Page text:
Ransomware is a malevolent software that cyberattackers can use to seize your data and hold your machines or files for ransom, and unfortunately, it is an increasingly common way for criminal hackers to extort companies, consumers, governments and more. These attackers may demand payment before giving back your files or computers. Several types of ransomware exist that can infect a computer, but they always come down to an ability to use vulnerabilities in the victim’s software to silently install the ransomware on the machine.
What can be done about Ransomware?
Ransomware is scary – the encrypted files must be considered to be damaged beyond any hope of repair. However, if you have a properly prepared and secured system, these kinds of attacks will amount to little more than an inconvenience. Here are 10 important steps you can take to keep ransomware from destroying your system.
1. Back up your data
This is the number one step to prevent all kinds of unfortunate events that can damage your data. By making a copy of your files and information, you eliminate the threat of their being held for ransom.
2. Filter EXEs in email
EXE files indicate “executable content” within an email, and anything executable means a program. No one should be sending you anything with an executable file via email without telling you beforehand. Therefore, these are always suspicious.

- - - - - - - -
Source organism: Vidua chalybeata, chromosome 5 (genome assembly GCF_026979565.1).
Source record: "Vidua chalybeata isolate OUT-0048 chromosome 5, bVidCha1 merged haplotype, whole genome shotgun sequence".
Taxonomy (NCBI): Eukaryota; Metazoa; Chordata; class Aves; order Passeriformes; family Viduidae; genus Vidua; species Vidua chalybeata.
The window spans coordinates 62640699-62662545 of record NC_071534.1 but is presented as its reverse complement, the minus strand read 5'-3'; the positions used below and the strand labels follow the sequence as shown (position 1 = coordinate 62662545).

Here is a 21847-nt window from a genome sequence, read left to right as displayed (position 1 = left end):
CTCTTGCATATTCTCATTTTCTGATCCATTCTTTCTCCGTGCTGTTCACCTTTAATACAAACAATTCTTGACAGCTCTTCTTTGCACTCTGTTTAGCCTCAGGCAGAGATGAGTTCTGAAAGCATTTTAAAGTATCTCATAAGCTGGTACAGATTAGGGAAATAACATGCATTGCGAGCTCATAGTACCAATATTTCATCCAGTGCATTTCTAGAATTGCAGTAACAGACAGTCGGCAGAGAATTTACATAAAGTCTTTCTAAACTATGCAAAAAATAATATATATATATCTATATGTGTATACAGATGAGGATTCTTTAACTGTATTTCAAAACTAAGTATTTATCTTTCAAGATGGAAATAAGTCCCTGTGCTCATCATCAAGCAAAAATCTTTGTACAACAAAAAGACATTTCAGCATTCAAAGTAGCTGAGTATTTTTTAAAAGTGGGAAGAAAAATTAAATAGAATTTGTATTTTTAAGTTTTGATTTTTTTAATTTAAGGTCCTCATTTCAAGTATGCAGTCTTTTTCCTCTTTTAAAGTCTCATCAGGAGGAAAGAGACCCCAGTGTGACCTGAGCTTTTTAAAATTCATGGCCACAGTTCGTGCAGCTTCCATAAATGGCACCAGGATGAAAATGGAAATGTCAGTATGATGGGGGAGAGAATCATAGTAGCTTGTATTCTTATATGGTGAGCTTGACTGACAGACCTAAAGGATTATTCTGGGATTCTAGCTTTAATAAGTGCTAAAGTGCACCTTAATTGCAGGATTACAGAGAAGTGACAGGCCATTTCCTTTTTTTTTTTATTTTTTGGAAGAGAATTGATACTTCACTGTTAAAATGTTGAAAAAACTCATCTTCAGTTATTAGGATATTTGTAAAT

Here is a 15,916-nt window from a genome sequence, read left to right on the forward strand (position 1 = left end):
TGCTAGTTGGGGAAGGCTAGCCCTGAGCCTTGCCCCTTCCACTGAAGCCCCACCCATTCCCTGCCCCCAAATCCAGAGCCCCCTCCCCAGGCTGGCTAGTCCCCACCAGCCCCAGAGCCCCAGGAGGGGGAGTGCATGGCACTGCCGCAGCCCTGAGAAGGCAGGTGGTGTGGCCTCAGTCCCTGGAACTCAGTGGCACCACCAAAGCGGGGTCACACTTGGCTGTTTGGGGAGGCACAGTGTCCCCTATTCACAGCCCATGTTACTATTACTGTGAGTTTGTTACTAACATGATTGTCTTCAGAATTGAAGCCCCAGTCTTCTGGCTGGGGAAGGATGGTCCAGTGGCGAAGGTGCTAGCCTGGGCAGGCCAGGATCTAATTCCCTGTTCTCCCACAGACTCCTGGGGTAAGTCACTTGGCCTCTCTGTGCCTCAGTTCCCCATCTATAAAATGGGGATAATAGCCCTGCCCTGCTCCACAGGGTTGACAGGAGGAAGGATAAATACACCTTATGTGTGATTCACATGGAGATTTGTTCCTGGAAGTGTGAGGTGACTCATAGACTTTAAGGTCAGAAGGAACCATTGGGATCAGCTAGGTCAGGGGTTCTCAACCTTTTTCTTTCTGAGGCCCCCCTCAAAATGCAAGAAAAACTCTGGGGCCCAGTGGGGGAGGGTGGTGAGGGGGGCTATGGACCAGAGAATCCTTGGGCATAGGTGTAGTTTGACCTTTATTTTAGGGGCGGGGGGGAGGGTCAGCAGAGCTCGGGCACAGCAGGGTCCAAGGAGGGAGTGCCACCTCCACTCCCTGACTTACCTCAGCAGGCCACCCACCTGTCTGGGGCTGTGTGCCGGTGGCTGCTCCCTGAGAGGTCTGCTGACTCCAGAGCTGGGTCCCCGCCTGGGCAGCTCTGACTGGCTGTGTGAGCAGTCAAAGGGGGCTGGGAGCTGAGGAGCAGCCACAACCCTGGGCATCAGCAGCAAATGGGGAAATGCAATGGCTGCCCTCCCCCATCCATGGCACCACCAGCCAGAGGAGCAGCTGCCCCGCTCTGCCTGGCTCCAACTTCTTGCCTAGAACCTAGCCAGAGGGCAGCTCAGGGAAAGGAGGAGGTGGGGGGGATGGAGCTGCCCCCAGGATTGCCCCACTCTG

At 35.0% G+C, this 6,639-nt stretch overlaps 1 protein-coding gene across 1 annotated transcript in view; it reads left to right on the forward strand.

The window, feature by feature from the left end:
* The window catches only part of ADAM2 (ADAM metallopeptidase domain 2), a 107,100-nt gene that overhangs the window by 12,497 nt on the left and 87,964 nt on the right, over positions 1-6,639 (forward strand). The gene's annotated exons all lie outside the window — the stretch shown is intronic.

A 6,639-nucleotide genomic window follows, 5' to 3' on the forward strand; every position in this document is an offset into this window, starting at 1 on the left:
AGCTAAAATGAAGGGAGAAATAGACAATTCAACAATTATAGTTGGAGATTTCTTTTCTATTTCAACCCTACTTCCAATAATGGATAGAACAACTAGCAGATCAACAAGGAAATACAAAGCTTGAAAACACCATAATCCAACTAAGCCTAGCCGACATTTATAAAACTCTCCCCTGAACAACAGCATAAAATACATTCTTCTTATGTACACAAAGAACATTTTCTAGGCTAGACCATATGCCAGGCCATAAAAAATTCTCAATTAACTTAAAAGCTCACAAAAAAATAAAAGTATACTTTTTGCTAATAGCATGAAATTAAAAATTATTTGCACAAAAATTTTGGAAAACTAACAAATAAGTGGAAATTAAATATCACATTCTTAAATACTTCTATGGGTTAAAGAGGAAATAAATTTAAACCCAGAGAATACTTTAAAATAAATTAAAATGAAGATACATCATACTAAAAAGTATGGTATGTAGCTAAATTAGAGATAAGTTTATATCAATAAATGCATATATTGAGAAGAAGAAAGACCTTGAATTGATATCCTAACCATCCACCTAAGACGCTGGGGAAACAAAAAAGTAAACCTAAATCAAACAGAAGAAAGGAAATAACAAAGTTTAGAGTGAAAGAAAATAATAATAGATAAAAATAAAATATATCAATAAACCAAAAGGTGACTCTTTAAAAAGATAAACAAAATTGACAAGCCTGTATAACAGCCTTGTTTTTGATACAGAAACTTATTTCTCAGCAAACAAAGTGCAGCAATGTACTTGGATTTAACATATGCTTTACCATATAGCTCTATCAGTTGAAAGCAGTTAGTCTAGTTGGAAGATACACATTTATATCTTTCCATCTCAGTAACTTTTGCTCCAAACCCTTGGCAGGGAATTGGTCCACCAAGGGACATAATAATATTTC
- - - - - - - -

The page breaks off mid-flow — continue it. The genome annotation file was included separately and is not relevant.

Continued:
3. Show hidden file extensions
By making file extensions visible, it becomes much easier to spot suspicious files, and it keeps you from having to tediously look through hundreds of file folders for suspicious items.
4. Patch and update your software
Whatever OS you’re running, teams of programmers are working around the clock to develop remedies for the most recently discovered vulnerabilities in your system. If you don’t update your OS, you won’t get the fixes, and you will be vulnerable to all the latest cyberattacks.
5. Use a file locker program
File locker applications set up group policies that disable App Data and Local App Data folders. They also will automatically disable EXE files coming through your email. You can think of it as a kind of airlock and decontamination chamber for your computer.
6. Disable RDP
Remote Desktop Protocol is a setting that allows other users to access your system remotely. Many machines come with it active as a default setting, which means turning it off is necessary to secure your computer.
7. In case of trouble, disconnect immediately
If you accidentally initiate a file that you believe may be ransomware, you may be able to end the attacker’s communication with your computer and stop them from getting your files. The instant your machine begins acting strange, get off the Internet and run a security scan.
8. Use system restore
If you don’t have system restore enabled on your computer, enable it now. You will still need some advanced anti-virus software in case you’ve contracted malware that is designed to survive a system restore event. Still, this is a good way to protect your data.
9. Use a reputable security suite
A lot of free and open source anti-virus and security suites are available. These might be okay for a kid’s computer or an old, disposable machine, but no mission critical computer should be without the latest security software suite.
10. Don’t pay the ransom
You may get your data back if you pay, but you’ll have proven to the criminals that you are a worthwhile target. Remember: No security can prevent ALL attacks. That means the only sure defense against ransomware is non-compliance with criminals. Keep in mind that even if you pay them — they may not return your files — and they could even demand more money.
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